There are more opportunities available today for your business to advertise than ever before. At the turn of this century, traditional advertising such as TV, radio, outdoor, and print dominated the advertising landscape. With the boom of the internet, mobile apps, and online streaming platforms, digital advertising has moved the forefront of accessibility for most businesses.
In this article, we cover when your business should advertise based on your actual sales curve. Creating a strategy based on your sales will ensure your advertising dollars are spent at the correct time during the year and eliminate the possibility of unforeseen marketing expenditures during your slower months.
First of all, you should have an annual budget based on your sales curve. What does that mean? If for instance, May, June, and July represent 45% of your annual sales, your advertising budget should reflect your sales curve and be implemented to support your sales peak(s). As a general rule, any month representing more than 10% of your annual sales should be considered a Peak Month.
Our customized spreadsheet (shown above) shows an example of a business with annual sales of $500,000, and an advertising budget of 10% of sales. Feel free to download this sheet and use it for your own business!
This spreadsheet example shows how an advertising budget should be allocated based on this annual sales curve. The advertising budget is allocated by month based on monthly sales.
This strategy takes planning. As a business owner (in this example), you know that sales, according to your sales curve, are going to peak in May and continue through July. That does not mean that you wait until May 1st to start thinking about advertising for May’s peak. Advertising for May should begin in April. Having your advertising budget in one organized place allows you to plan when to hit the airwaves (and the internet) with your advertising message.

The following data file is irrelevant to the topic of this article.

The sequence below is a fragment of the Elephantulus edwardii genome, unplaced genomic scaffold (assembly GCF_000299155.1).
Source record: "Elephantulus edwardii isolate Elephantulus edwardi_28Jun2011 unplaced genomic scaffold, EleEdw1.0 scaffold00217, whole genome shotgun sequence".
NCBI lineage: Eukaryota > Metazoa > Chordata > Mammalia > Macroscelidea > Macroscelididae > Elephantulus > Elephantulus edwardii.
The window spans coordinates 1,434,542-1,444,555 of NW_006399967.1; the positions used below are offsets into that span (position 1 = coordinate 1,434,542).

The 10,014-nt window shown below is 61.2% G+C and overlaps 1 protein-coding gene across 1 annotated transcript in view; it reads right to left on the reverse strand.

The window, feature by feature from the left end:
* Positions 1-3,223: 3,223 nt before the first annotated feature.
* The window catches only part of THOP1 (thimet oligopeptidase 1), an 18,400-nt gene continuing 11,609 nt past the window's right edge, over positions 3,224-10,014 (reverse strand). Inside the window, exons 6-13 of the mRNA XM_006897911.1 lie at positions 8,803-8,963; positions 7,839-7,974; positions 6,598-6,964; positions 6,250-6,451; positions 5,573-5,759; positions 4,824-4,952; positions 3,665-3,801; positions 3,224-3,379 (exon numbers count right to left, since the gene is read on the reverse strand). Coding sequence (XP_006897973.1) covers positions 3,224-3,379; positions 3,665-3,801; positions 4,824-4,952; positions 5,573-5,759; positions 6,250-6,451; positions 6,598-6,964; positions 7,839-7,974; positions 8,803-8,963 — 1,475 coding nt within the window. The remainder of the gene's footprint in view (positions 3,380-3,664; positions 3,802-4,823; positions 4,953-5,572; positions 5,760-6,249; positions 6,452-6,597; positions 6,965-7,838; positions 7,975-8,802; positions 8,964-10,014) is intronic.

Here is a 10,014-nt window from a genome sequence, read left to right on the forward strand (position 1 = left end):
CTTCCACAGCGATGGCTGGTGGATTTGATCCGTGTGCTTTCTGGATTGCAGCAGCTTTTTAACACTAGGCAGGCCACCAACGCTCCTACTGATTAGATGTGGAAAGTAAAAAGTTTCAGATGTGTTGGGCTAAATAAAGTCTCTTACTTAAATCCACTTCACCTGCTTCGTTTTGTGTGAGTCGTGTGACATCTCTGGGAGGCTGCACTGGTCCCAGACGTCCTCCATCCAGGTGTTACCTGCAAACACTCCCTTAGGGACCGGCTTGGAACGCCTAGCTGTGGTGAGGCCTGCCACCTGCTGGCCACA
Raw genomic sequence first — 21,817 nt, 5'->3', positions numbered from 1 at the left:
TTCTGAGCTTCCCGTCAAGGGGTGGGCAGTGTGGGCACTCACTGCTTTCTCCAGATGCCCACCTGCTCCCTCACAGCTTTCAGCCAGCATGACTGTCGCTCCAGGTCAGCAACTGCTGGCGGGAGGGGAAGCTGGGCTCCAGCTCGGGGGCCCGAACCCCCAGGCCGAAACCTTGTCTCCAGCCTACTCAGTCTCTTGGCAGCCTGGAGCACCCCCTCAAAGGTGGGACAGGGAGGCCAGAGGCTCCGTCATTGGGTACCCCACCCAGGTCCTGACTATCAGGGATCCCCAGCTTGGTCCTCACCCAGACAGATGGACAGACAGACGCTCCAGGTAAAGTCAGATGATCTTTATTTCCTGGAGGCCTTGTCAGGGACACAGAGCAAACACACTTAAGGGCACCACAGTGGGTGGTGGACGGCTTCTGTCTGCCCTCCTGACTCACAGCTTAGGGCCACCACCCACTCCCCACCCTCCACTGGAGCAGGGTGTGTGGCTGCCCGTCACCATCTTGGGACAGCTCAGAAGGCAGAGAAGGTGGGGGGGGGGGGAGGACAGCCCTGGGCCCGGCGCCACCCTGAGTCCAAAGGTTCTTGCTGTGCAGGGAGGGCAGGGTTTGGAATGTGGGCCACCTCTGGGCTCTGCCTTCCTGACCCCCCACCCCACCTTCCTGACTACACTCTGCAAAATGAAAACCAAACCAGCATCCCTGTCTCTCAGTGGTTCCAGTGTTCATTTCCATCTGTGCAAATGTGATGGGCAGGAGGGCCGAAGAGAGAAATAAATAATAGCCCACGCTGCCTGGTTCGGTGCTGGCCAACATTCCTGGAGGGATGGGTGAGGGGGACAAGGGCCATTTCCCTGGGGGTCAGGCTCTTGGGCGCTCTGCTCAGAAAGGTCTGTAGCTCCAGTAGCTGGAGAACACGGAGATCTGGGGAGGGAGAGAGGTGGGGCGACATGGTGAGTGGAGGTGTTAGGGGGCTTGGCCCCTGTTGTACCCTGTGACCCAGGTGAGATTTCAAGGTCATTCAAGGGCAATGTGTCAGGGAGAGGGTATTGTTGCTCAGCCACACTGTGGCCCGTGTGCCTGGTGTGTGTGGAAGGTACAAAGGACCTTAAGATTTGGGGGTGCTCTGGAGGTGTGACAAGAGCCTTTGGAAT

You also should not ignore the slower months. If January only represents 5% of your annual sales, your advertising budget should reflect your sales and be reduced accordingly, but not totally discontinued. Having a smaller budget in leaner months means being creative with your advertising spend.
In the spreadsheet example, October through February are slower compared to other months of the year. These are months where you might use Google’s cost-per-click ads or social media ads to generate sales. The goal is to keep your business in front of people during a slower time.
If you do not have an annual budget, we highly recommend you create one. The first thing to do is to analyze your sales on a monthly basis. If you regularly spend money on advertising, see how much you’ve spent during the previous year, and plot it out on a spreadsheet similar to the one we’ve provided. Your findings may surprise you.
Spending more money in the lean months because business is slow doesn’t necessarily mean an increase in your sales. Likewise, spending less in peak months might mean you are missing business you should be winning.
Advertising is more of an art than a science. However, using a basic advertising strategy based on your sales curve is a great way to plan and implement a successful annual advertising plan.
Lawrence Media Group is a family-owned and operated advertising agency located in Stone Mountain, Georgia. Our team has more than 35 years of experience in the fields of advertising and marketing. We specialize in traditional and online advertising as well as websites, social media management, and graphic design. Learn more about our services.